By Mike Jacobs, Senior Energy Analyst for the Union of Concerned Scientists’ Climate & Energy Program
Power grid manager PJM has an answer. Results of a three-year study of the power plant fleet operations from Chicago to Virginia show that raising renewable energy to 30 percent of the electricity supply can reduce CO2 emissions by 40 percent. And this can be done while maintaining the reliability of the electric system.
Really? Who said this?
PJM Interconnection, LLC., is the federally designated operator for the power grid in 13 states plus D.C. PJM, like the other ISOs (Independent System Operators) or RTOs (Regional Transmission Organizations) are charged with coordinating power plant operations and transmission infrastructure to reliably meet electricity demand. These ISOs have several layers of supervision. If PJM did something against its own rules, an aggrieved party can take the matter to the Federal Energy Regulatory Commission (FERC), where the ISOs are regulated. (You may have heard of FERC in the second season of House of Cards, episode 19.)
Moving along to the study of 30 percent renewable energy, and resulting CO2 reductions, PJM developed the data for this major effort, working with GE and other consultants. They examined the transmission operated by PJM (and beyond), the set of 1,400 power plants that serve 61 million people, including the fuel needs and performance of the current power plants. (You can find links to the full report and executive summary here.)
To predict how the power supply would work in the year 2026 with 10 times more wind power and solar than already running on the system, the study used actual hourly energy demand and wind and solar patterns. The wind and solar facilities were spread out for 10 scenarios, including the 2 percent existing renewable generation, up to 30 percent energy from wind and solar in different mixes.
Tell me again, what is the CO2 reduction?
The PJM scenario with greatest CO2 reduction is 30 percent renewable energy, using the best sites for wind, including a low amount of offshore wind, and one-sixth of the renewable energy coming from solar. The CO2 emissions change from over 500 million tons in year 2026 when running the grid as usual, to a new level of 300 million tons with this addition of renewable energy. That is a 40 percent reduction.
This should be useful when considering EPA regulations for carbon emissions from existing power plants. If the EPA 111(d) regulations apply to all fossil fuel power plants, and the new standard allows a shift to low-carbon electricity generators for compliance, this PJM renewables integration study shows a way forward. The ISOs and RTOs are well-positioned if the EPA 111(d) compliance can be met through the management of fleets of power plants and the displacement of fossil fuel plants with zero-carbon electricity supplies.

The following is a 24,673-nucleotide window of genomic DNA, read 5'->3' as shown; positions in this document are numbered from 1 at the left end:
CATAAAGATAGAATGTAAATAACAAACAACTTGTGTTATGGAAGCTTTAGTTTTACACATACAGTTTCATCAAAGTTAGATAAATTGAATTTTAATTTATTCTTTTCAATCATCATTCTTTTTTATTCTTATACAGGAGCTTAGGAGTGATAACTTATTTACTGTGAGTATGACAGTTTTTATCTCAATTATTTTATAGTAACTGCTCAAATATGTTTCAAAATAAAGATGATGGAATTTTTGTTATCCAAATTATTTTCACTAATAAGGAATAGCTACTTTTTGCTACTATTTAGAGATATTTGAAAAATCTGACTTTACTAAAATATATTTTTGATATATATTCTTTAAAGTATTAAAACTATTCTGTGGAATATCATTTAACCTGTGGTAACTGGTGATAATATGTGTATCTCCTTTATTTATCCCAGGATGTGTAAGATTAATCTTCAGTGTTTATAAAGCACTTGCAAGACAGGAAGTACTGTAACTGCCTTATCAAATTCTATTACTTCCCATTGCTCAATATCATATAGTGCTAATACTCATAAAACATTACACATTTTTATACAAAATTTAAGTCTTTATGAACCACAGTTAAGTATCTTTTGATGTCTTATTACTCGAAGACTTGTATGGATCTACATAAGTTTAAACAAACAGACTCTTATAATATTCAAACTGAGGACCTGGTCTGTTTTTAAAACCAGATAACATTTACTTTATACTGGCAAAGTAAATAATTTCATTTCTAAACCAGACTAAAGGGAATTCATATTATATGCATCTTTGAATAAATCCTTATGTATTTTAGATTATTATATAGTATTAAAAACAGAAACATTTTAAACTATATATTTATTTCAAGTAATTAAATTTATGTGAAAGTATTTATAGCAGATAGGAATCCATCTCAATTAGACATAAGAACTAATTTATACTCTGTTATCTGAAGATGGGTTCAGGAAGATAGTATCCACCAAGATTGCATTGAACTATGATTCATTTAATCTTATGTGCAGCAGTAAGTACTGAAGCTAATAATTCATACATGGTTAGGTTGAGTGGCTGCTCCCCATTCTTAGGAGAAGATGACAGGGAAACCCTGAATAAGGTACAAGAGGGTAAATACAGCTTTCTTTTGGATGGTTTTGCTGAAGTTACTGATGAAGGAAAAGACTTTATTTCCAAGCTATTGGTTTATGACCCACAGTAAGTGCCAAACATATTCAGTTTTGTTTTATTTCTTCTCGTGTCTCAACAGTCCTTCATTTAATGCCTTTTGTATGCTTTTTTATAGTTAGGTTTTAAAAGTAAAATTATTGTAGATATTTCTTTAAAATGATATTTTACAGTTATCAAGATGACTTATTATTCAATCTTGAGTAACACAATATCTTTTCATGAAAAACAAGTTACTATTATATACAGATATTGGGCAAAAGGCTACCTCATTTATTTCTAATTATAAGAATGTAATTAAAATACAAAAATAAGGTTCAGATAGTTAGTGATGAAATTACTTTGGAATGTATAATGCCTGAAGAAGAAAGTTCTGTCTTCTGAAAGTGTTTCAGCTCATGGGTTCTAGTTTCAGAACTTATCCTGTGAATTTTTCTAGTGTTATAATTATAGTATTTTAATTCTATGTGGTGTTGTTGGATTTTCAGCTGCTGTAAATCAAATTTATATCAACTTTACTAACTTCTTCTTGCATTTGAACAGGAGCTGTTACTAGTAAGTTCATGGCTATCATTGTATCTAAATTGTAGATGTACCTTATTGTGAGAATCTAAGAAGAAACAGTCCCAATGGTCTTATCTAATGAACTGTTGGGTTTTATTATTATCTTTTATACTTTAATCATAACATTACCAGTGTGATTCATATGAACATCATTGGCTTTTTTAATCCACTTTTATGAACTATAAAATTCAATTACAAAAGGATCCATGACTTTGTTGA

Are these studies any good?
Absolutely. Remember, PJM is already managing the grid planning with the retirements of some 50 plants with a total over 13,000 MW. One of PJM’s primary roles is to evaluate the impacts on the grid from all this change and figure out how to reliably meet electricity demand in its service territory. (See map of plant retirements below.)
In other words, no one has a more complete picture, or more data, on the operations of the power system in the PJM region than PJM itself. This is an organization with a total 2012 budget of $322 million for running the grid. In each region with an Independent System Operator or Regional Transmission Organization, there is no other more knowledgeable authority on the subject of running the regional power grid. If PJM says that changing the power plant fleet to provide 30 percent of electricity from wind and solar can be done with CO2 savings as high as 40 percent, no one is more credible.
What about outside the PJM region?
There are solid indications that other regions can achieve CO2 reductions with high levels of renewable energy. We describe the growth in renewable energy and grid operators successes around the U.S. with experience of wind above 20 and 30 percent of the supply (in one hour) in our Ramping Up Renewables report.
Additional studies by utility operators with 20 and 30 percent renewable energy (on an annual basis) can be found at the Utility Variable-Generation Integration Group web site. Each region has a different mix of plants and resources, so the details must be examined. But it is clear from this new PJM study that using renewable energy to reduce power plant carbon emissions is a viable option that we can use for compliance with these upcoming regulations.
The views expressed in this blog are those of the author, and do not necessarily represent the views of the Sustainable FERC Project or Natural Resources Defense Council.